Many Canadian families with young children struggle with the cost of childcare. The tax system helps alleviate some of that burden. At the federal level, the Child Care Expense Deduction (CCED) allows eligible expenses to be deducted from taxable income. In most cases, expenses must be deducted on the return of the lower-income parent, whose claim cannot exceed two-thirds of income. The CCED is also applied provincially to reduce provincial taxes, except in Quebec where parents benefit from either a provincially subsidized childcare space or from an income-tested refundable tax credit. Most income tax systems give childcare expenditures special treatment, with different normative motivations in mind. Our approach is more in line with the optimal tax approach in that we evaluate different ways of subsidizing childcare through their contribution to improving efficiency and equity, rather than apply normative rules to determine a single "right" way to treat childcare in the tax system. (Author introduction)

  • Individual Author: Bartik, Timothy J.; Belford, Jonathan A.; Gormley, William T.; Anderson, Sara
    Reference Type: Report
    Year: 2016

    In this paper, benefits and costs are estimated for a universal pre-K program, provided by Tulsa Public Schools. Benefits are derived from estimated effects of Tulsa pre-K on retention by grade 9. Retention effects are projected to dollar benefits from future earnings increases and crime reductions. Based on these estimates, Tulsa pre-K has benefits that exceed costs by about 2-to-1. This benefit cost ratio is far less than the much higher benefit-cost ratios (ranging from 8-to-1 to 16-to-1) for more targeted and intensive pre-K programs, such as Perry Preschool and the Chicago Child-Parent Center (CPC) program. Comparing benefit-cost results from different studies suggests that our more modest estimates are due to two factors: 1) smaller percentage effects of pre-K on future earnings and crime in Tulsa than in Perry and CPC, and 2) smaller baseline crime rates in Tulsa than in the Perry and CPC comparison groups. (Author abstract)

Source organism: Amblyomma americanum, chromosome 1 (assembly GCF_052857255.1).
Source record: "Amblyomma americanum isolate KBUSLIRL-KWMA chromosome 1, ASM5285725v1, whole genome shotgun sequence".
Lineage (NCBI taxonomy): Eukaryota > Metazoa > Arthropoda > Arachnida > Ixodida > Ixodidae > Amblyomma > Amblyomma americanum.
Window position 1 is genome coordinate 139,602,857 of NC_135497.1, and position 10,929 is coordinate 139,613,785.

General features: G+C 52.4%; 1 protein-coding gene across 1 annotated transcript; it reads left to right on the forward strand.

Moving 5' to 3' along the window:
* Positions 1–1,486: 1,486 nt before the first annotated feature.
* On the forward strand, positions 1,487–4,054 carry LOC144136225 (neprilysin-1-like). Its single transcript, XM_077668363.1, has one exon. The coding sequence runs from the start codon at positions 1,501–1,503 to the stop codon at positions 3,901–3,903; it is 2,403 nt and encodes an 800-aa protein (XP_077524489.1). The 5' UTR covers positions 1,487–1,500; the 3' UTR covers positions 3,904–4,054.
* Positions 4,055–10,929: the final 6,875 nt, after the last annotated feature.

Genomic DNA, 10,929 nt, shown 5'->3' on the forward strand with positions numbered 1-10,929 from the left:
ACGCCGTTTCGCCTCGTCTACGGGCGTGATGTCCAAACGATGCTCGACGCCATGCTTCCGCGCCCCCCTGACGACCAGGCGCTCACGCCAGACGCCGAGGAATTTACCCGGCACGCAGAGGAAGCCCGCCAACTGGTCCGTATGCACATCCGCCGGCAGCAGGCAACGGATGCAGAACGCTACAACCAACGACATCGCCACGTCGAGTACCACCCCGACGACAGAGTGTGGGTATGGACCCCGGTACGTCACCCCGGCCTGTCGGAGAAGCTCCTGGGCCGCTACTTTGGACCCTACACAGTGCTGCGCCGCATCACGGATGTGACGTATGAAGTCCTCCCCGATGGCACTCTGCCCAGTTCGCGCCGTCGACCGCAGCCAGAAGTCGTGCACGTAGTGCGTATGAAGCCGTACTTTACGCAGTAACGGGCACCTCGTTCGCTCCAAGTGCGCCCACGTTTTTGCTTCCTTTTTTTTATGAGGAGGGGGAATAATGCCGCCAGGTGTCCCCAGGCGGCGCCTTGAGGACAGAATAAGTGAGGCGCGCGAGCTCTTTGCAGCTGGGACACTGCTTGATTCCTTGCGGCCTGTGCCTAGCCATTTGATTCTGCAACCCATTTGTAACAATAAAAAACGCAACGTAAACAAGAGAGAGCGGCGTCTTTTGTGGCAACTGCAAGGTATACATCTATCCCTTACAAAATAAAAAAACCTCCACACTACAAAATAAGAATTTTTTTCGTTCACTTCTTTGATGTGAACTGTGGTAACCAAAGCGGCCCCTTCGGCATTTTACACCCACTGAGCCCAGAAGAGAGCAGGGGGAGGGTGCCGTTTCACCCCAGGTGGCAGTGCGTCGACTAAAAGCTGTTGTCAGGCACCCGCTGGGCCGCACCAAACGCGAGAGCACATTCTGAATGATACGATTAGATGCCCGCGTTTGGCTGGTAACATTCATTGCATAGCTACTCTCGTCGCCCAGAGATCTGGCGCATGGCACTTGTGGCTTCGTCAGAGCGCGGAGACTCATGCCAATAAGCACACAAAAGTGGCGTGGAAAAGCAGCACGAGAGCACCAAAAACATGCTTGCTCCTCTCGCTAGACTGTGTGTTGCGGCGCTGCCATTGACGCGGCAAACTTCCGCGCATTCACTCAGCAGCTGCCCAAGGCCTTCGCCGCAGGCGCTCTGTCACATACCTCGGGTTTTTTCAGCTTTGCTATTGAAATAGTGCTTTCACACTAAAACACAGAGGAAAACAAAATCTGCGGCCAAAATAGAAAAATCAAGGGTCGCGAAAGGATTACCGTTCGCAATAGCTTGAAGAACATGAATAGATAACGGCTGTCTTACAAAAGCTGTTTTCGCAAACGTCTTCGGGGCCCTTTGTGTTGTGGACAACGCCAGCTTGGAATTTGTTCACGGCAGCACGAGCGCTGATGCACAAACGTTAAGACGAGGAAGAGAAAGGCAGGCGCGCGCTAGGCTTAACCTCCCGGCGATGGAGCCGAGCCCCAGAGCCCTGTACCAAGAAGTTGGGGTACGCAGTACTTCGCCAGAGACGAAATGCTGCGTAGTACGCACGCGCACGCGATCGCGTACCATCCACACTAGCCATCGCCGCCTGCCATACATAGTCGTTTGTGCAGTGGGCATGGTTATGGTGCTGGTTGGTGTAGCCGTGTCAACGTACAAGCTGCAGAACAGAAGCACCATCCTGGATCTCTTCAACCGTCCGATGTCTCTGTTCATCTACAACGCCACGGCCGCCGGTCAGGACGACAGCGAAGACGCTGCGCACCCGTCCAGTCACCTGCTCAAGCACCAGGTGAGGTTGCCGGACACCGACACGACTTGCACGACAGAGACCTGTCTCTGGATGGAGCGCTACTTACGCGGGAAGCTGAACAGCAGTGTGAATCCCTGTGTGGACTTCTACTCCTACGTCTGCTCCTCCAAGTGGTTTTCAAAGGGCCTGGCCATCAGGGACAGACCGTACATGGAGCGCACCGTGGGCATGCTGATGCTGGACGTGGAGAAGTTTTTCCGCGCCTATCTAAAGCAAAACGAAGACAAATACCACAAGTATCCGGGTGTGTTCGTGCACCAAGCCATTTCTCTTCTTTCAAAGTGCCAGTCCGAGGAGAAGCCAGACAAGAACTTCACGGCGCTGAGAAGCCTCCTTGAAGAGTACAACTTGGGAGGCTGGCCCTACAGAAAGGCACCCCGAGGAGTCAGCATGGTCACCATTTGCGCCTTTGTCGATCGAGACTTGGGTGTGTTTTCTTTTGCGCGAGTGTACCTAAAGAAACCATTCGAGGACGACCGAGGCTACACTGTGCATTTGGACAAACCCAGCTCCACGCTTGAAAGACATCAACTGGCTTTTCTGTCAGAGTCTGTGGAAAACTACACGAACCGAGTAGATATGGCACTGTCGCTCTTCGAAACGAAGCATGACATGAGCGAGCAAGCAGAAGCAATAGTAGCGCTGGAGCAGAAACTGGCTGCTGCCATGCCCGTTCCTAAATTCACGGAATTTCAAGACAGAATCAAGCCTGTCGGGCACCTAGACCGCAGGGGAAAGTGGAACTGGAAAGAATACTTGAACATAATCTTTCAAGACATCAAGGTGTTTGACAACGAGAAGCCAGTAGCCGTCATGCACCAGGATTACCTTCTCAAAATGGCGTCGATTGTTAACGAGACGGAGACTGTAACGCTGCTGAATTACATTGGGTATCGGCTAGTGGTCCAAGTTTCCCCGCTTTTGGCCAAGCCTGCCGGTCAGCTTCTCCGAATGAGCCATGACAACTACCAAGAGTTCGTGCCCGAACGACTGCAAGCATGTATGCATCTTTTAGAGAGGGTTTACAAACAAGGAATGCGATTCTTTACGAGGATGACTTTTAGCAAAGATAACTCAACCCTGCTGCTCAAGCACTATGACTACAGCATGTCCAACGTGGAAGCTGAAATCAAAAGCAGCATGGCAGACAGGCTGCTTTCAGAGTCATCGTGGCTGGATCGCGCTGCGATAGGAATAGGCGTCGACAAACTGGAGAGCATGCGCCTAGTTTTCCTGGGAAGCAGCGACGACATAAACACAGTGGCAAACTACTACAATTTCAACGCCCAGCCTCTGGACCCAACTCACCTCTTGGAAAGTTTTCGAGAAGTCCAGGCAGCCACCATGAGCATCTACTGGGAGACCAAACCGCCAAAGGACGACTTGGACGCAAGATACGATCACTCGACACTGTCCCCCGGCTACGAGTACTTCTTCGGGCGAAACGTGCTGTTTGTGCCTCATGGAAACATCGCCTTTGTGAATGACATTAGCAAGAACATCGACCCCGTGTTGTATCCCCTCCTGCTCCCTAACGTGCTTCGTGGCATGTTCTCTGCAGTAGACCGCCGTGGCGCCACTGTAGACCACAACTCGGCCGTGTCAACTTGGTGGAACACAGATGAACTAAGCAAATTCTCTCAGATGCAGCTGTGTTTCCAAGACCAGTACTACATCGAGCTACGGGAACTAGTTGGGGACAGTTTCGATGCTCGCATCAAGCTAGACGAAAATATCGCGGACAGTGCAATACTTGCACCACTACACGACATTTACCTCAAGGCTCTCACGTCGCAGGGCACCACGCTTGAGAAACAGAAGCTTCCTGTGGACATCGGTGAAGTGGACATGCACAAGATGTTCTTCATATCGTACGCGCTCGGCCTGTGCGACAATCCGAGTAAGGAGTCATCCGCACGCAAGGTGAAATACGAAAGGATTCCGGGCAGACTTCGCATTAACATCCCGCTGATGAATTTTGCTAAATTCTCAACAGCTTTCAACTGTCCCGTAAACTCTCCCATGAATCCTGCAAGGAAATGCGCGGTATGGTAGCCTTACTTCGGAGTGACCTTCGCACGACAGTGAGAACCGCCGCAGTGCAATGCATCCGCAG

In this paper, benefits and costs are estimated for a universal pre-K program, provided by Tulsa Public Schools. Benefits are derived from estimated effects of Tulsa pre-K on retention by grade 9. Retention effects are projected to dollar benefits from future earnings increases and crime reductions. Based on these estimates, Tulsa pre-K has benefits that exceed costs by about 2-to-1. This benefit cost ratio is far less than the much higher benefit-cost ratios (ranging from 8-to-1 to 16-to-1) for more targeted and intensive pre-K programs, such as Perry Preschool and the Chicago Child-Parent Center (CPC) program. Comparing benefit-cost results from different studies suggests that our more modest estimates are due to two factors: 1) smaller percentage effects of pre-K on future earnings and crime in Tulsa than in Perry and CPC, and 2) smaller baseline crime rates in Tulsa than in the Perry and CPC comparison groups. (Author abstract)

  • Individual Author: Du, Can ; Xu, George ; Baxter, Brent
    Reference Type: Conference Paper
    Year: 2015

    This powerpoint presentation from the 2015 NAWRS conference describes an implementation evaluation and cost benefit assessment of a state based program designed to improve employment outcomes in unemployed and low-income individuals.